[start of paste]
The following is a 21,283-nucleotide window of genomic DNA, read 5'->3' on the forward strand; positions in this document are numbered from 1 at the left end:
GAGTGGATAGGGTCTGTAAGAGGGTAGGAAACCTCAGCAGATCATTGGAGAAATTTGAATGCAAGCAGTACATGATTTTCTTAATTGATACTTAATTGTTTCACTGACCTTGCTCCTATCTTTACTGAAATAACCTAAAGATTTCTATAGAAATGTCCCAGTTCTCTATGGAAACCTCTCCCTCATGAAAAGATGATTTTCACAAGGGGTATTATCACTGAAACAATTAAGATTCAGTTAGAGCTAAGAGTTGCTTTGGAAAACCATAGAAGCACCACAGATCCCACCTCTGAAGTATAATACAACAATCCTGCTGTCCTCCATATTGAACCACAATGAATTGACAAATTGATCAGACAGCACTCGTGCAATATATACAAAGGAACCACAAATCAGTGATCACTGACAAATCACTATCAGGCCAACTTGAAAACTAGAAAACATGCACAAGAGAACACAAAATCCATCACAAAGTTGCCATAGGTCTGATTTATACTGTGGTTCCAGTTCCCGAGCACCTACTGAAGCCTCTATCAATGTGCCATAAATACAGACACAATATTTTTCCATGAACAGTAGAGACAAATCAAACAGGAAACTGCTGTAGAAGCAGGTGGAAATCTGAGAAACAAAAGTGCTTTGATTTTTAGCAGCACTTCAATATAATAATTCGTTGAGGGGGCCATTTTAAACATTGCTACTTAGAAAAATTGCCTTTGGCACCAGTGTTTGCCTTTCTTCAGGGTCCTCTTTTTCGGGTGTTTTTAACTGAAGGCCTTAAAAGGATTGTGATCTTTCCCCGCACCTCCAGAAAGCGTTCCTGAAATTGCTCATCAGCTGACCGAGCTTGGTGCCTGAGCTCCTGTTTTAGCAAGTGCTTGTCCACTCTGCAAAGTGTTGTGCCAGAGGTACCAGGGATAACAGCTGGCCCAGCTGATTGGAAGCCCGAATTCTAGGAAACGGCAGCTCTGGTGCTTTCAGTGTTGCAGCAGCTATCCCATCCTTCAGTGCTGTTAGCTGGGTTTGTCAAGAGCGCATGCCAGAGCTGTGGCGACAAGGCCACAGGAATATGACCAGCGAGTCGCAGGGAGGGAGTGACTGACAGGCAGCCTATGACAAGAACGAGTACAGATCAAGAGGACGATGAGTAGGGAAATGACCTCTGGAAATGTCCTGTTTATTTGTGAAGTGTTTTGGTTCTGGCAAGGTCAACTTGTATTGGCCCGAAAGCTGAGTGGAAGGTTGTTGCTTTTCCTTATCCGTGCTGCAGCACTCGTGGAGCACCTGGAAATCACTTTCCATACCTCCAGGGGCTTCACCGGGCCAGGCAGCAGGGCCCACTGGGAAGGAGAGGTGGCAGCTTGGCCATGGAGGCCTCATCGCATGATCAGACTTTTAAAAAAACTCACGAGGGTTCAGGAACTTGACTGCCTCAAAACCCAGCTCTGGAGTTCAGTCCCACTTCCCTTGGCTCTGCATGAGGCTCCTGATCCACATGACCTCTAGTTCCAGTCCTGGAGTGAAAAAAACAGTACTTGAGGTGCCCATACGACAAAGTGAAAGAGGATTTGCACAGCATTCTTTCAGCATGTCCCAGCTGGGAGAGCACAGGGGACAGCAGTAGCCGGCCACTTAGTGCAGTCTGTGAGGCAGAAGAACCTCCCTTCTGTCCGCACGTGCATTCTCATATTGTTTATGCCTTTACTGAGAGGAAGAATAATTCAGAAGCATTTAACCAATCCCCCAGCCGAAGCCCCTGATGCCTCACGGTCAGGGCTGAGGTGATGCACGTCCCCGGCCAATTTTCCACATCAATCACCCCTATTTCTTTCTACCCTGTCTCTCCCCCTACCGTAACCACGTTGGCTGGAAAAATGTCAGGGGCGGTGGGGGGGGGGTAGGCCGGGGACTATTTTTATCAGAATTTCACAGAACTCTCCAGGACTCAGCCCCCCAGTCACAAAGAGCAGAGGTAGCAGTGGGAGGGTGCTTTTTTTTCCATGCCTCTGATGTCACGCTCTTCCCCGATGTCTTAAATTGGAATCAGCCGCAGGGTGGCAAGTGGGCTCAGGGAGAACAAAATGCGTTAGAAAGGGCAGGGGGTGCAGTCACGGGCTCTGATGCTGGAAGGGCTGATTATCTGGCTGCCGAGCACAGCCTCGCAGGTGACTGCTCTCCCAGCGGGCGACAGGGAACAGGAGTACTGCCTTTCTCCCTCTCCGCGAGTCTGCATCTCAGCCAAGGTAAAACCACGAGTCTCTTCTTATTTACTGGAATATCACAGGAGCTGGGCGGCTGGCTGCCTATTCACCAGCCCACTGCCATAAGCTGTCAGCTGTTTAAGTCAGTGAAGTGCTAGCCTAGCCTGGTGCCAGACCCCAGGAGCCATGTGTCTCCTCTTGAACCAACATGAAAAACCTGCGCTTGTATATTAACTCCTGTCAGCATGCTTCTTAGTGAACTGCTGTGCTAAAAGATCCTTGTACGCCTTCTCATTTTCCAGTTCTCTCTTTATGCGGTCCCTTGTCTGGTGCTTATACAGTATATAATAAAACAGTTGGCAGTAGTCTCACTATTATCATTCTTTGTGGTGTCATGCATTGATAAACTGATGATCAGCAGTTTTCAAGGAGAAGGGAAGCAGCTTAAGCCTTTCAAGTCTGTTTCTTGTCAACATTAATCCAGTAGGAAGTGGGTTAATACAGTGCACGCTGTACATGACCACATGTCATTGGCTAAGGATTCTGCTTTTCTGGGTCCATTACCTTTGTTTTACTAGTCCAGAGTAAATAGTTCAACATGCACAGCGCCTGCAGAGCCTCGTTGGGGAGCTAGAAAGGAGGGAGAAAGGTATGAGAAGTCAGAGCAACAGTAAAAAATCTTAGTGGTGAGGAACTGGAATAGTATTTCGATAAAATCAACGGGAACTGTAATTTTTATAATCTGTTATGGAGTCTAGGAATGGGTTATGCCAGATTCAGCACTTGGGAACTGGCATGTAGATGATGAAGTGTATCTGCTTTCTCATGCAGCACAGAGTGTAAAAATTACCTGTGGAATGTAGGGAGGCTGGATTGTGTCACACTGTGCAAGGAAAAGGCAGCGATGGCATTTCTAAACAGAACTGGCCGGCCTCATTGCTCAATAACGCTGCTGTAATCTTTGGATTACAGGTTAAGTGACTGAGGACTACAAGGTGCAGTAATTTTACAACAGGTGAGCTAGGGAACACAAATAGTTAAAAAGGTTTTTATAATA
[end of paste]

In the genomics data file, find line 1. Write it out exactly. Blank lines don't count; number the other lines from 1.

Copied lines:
The following is a 21,283-nucleotide window of genomic DNA, read 5'->3' on the forward strand; positions in this document are numbered from 1 at the left end: